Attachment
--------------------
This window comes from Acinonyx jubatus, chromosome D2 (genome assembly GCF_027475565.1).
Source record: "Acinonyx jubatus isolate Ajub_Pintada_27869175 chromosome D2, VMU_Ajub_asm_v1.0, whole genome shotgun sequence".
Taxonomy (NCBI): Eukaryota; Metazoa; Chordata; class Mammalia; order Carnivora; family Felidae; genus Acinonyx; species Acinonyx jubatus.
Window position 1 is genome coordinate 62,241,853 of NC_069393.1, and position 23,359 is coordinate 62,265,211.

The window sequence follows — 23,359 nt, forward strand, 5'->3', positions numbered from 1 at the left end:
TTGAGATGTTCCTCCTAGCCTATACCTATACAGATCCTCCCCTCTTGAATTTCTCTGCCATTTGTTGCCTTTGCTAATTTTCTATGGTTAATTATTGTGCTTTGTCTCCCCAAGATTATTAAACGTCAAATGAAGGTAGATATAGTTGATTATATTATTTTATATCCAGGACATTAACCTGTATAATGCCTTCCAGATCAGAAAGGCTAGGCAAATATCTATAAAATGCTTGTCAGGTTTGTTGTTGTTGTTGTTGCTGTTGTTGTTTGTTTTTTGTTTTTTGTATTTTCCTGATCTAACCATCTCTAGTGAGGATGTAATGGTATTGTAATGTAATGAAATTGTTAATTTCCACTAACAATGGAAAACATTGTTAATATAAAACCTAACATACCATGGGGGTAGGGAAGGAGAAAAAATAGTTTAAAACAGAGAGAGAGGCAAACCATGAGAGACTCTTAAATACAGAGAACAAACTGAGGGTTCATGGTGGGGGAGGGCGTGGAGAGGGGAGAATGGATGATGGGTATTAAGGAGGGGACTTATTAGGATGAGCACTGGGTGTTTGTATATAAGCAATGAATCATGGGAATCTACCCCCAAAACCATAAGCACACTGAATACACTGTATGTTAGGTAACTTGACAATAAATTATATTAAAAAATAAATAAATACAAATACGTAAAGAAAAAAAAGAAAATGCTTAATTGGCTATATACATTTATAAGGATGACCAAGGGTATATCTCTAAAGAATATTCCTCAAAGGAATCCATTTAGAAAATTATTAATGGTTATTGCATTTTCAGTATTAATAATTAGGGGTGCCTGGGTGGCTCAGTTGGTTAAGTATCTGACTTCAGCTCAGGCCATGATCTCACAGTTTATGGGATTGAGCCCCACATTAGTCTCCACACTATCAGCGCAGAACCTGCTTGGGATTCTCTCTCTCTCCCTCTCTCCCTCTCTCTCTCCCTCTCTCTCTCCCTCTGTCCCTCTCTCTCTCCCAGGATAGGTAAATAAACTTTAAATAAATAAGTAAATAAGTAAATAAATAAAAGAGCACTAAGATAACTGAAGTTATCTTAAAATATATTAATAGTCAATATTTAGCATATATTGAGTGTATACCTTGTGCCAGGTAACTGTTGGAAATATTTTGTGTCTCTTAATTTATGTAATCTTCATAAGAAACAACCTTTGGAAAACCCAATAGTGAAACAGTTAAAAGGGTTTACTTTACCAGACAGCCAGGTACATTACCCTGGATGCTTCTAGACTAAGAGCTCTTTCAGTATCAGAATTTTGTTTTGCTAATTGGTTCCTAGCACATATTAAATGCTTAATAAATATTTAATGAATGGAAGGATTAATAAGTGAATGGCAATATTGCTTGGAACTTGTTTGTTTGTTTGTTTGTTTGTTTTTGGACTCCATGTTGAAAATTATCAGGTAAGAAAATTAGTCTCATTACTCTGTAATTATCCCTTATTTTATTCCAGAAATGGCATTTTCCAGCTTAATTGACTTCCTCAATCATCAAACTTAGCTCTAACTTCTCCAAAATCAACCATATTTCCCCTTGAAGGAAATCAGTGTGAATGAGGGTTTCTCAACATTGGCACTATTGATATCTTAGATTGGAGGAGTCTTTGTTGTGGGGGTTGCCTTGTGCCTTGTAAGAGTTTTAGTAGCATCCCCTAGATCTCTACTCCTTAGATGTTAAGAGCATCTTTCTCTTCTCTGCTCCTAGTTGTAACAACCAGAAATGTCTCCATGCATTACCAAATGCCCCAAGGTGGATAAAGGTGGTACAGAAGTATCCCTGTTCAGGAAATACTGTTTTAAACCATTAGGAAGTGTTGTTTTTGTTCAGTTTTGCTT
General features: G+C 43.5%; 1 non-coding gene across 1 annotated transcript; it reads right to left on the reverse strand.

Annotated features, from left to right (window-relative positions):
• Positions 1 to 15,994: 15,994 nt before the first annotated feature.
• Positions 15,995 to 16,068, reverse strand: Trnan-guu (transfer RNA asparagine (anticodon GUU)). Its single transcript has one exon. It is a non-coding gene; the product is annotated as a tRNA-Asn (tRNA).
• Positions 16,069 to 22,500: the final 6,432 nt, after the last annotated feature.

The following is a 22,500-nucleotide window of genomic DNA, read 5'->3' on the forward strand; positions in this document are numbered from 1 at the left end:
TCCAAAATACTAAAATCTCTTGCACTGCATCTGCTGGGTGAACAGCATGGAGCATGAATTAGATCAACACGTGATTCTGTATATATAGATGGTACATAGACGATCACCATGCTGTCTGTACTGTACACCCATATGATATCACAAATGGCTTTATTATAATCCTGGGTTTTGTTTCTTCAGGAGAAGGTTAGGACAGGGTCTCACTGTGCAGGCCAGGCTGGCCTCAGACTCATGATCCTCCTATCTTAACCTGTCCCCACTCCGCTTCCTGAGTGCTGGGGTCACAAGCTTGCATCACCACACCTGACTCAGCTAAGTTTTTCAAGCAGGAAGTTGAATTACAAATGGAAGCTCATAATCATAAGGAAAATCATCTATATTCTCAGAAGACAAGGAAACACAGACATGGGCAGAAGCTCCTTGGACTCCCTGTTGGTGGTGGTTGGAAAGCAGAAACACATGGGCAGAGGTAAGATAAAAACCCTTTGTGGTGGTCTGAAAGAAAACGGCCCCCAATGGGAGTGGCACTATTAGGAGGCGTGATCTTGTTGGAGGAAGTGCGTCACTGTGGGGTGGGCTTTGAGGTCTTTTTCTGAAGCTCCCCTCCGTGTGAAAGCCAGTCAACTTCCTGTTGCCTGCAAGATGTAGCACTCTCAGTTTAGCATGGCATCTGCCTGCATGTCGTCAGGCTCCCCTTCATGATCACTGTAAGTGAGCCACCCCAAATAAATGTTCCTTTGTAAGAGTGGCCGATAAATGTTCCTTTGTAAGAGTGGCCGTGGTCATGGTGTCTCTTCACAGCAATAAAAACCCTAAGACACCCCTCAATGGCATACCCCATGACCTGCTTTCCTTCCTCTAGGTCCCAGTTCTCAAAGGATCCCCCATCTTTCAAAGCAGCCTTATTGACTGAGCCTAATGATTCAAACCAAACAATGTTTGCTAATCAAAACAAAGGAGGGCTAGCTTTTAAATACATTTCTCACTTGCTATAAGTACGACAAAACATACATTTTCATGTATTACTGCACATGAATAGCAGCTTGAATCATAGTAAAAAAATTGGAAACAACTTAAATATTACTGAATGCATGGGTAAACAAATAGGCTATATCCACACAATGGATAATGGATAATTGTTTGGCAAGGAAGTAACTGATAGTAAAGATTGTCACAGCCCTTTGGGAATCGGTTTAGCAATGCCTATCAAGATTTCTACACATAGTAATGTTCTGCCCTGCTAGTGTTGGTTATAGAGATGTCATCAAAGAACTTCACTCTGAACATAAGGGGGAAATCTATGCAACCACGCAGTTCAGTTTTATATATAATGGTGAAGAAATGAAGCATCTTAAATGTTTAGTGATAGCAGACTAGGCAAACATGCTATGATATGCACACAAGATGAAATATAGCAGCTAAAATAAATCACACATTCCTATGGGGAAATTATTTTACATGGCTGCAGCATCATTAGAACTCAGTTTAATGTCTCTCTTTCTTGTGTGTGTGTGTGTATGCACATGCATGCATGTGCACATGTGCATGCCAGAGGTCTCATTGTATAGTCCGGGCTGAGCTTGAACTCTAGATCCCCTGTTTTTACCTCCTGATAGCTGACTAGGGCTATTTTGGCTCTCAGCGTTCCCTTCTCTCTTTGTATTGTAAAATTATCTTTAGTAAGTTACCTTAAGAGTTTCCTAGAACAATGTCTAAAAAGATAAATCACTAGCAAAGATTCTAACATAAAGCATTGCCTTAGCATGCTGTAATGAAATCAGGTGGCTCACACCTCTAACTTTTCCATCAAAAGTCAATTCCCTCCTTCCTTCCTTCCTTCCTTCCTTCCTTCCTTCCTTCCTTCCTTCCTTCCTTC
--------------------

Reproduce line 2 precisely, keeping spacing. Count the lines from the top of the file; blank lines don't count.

Source record: "Acinonyx jubatus isolate Ajub_Pintada_27869175 chromosome D2, VMU_Ajub_asm_v1.0, whole genome shotgun sequence".